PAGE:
I would tend to doubt the “recent research” that tries to include Keynes’ theories in the explanation. The issue of Fascism is more interesting. The National Recovery Administration was probably the most openly fascist bureaucratic organization that the US government ever instituted. It was eventually overturned by the Supreme Court, prompting Roosevelt’s “court packing” scheme. (A very sympathetic version by PBS).
What then, led to the Depression and what is leading to the present frightening echo of 1933? Here is a very worrisome chart.
Here is a chart showing the price/earnings ratios of cyclical stocks vs “defensive stocks.” What it shows is that cyclical stocks, that can be expected to respond to economic conditions, are very, very cheap. That looks like most people do not expect recovery any time soon. Why ?
This is a very frightening chart. It has been so for months as no prior recession has shown this deep a fall in employment and this slow a recovery. Now, if you look at the end of the red line, you see that employment is not recovering at all. The line is flat.
Calvin Coolidge has been criticized in history for his pro-business sentiments expressed in words. He is alleged to have said, “The business of America is business.” In fact, that is not an accurate quote but the sentiment he expressed was similar. He was also quoted as saying something like “A man who builds a factory, builds a temple and those who work there, worship there.” He has been widely criticized for those statements, as if praising business was immoral.
What we have now is a president who makes statements like, “So if somebody wants to build a coal-powered plant, they can; it’s just that it will bankrupt them because they’re going to be charged a huge sum for all that greenhouse gas that’s being emitted.”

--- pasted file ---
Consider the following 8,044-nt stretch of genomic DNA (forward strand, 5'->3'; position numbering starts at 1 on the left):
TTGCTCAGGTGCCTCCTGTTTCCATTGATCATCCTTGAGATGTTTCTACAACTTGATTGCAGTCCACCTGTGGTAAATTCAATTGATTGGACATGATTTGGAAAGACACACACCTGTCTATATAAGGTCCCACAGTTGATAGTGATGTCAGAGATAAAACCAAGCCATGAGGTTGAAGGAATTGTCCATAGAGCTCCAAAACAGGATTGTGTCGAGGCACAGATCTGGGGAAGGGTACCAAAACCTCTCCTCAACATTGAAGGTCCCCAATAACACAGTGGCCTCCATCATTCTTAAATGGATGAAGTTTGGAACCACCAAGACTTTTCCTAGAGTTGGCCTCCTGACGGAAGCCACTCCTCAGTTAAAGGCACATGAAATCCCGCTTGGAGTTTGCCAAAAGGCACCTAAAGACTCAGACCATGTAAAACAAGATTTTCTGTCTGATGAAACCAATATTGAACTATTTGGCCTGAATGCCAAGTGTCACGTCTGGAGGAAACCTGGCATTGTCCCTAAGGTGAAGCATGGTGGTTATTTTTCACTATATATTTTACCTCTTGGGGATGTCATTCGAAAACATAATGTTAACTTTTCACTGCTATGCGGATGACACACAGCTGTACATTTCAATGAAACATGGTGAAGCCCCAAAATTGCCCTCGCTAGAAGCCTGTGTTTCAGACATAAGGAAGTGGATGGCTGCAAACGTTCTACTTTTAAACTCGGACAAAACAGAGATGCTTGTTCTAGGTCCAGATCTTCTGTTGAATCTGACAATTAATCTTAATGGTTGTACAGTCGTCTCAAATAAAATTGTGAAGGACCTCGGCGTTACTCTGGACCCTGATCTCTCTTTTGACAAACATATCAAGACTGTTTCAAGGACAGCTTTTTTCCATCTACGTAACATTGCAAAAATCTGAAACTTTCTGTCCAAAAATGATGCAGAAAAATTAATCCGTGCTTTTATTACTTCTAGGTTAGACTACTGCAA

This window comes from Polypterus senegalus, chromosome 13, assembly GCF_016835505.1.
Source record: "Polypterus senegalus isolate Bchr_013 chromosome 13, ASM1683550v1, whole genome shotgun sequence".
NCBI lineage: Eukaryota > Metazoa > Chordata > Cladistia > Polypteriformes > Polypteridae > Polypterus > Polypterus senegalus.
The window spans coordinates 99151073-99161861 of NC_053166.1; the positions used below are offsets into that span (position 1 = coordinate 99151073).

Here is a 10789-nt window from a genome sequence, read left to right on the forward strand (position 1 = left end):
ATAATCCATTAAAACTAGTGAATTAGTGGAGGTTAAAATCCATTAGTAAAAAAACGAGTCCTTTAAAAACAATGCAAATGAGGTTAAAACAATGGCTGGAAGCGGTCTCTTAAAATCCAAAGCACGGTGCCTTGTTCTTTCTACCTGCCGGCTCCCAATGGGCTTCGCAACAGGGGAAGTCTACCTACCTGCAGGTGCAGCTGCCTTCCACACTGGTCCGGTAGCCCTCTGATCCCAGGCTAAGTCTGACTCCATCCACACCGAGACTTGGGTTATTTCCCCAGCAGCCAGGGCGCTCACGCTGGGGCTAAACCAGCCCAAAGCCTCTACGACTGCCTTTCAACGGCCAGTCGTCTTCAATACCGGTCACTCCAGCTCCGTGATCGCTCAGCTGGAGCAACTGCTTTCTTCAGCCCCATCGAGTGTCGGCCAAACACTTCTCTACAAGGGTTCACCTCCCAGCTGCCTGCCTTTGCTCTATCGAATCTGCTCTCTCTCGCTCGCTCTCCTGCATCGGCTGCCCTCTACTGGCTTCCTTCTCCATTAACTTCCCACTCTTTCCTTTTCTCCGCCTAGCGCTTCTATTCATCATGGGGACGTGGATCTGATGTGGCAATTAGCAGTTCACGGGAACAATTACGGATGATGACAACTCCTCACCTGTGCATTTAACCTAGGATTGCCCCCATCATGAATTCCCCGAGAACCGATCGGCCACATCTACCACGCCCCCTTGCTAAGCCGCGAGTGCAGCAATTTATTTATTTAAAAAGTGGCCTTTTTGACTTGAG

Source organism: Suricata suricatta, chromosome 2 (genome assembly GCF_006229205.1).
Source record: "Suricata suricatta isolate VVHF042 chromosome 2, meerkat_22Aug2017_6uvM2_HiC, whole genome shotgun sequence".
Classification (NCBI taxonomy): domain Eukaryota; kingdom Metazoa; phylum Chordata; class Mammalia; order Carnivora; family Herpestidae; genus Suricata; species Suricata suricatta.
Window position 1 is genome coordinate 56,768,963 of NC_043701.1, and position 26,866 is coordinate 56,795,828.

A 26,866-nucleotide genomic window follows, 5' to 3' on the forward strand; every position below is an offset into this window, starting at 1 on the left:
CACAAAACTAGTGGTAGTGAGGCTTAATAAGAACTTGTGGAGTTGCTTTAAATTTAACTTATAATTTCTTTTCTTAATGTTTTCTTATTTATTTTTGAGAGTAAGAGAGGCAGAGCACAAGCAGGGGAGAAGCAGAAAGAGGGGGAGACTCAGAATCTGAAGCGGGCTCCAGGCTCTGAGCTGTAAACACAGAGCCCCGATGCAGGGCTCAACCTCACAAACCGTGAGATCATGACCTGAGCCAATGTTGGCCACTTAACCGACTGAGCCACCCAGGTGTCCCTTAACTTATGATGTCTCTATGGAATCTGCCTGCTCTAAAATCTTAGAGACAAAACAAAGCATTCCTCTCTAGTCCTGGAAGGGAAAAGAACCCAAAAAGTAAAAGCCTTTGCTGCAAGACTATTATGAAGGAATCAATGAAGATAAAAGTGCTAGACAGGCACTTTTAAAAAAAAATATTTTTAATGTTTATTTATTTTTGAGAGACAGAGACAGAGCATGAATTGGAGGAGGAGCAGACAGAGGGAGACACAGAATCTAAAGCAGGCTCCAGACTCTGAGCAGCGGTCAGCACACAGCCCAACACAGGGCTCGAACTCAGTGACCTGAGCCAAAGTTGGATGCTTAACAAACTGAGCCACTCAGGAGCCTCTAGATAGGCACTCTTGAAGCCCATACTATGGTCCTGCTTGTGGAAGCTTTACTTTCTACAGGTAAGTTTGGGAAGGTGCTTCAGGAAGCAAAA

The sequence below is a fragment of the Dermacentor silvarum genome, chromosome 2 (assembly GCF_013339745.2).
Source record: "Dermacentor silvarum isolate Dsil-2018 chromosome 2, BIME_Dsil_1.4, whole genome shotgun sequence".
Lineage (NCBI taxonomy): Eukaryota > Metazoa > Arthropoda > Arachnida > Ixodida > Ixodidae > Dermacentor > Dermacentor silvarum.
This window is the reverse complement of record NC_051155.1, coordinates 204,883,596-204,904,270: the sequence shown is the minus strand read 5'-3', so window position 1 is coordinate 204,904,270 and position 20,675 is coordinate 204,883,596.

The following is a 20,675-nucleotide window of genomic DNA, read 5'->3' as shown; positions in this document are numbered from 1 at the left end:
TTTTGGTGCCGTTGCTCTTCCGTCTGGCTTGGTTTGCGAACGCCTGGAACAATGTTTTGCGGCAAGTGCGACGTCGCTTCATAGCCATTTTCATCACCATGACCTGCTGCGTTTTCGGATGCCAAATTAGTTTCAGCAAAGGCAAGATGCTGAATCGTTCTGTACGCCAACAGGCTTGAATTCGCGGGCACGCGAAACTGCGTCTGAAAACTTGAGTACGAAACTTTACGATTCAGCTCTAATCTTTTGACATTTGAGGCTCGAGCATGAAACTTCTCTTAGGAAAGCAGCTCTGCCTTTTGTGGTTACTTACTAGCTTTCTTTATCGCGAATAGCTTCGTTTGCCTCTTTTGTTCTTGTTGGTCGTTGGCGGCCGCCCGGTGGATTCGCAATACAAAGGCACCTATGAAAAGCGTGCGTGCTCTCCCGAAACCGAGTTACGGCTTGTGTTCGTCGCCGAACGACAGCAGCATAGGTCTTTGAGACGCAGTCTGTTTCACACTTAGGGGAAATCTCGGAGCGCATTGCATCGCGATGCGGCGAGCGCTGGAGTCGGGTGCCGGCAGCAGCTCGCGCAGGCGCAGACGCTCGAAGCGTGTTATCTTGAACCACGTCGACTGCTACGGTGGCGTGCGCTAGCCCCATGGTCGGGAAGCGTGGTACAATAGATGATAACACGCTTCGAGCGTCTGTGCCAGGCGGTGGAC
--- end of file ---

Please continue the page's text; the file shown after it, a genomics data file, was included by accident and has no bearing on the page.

We have a president who tells would-be entrepreneurs that “I do think at a certain point you’ve made enough money.”
Does anyone still wonder why the economy under a president who seems hostile to business is failing while the economy under a president who supported it and wasn’t ashamed to say so, boomed?
Some have blamed Coolidge for the 1929 crash but it is pretty clear that the problem was similar to the problem of the real estate bubble in 2005. The Federal Reserve kept interest rates too low for too long. In 1928, Coolidge did not feel he had the right to intervene with the Fed and Benjamin Strong, who was the president of the New York Fed, died that year. In 2005, Alan Greenspan still believed that a real estate bubble was preferable to a correction from the 1990s internet bubble. George Bush may have had more ability to intervene but all the safety mechanisms, which had not existed in 1929, still failed.
We are on the path to another Depression. One small indication. I do reviews of workers compensation claims. One would expect that, early in a severe recession, claims would go up as workers anticipate layoffs and try to file claims. There was a bit of that but it is over. Employment in California is down so far that the State Compensation Insurance Fund is laying off doctors and closing offices. Claims are way down because employment is falling rapidly. Workers may be afraid to file claims now.
Paul Ryan seems to be our best hope right now. We don’t need another Progressive Herbert Hoover.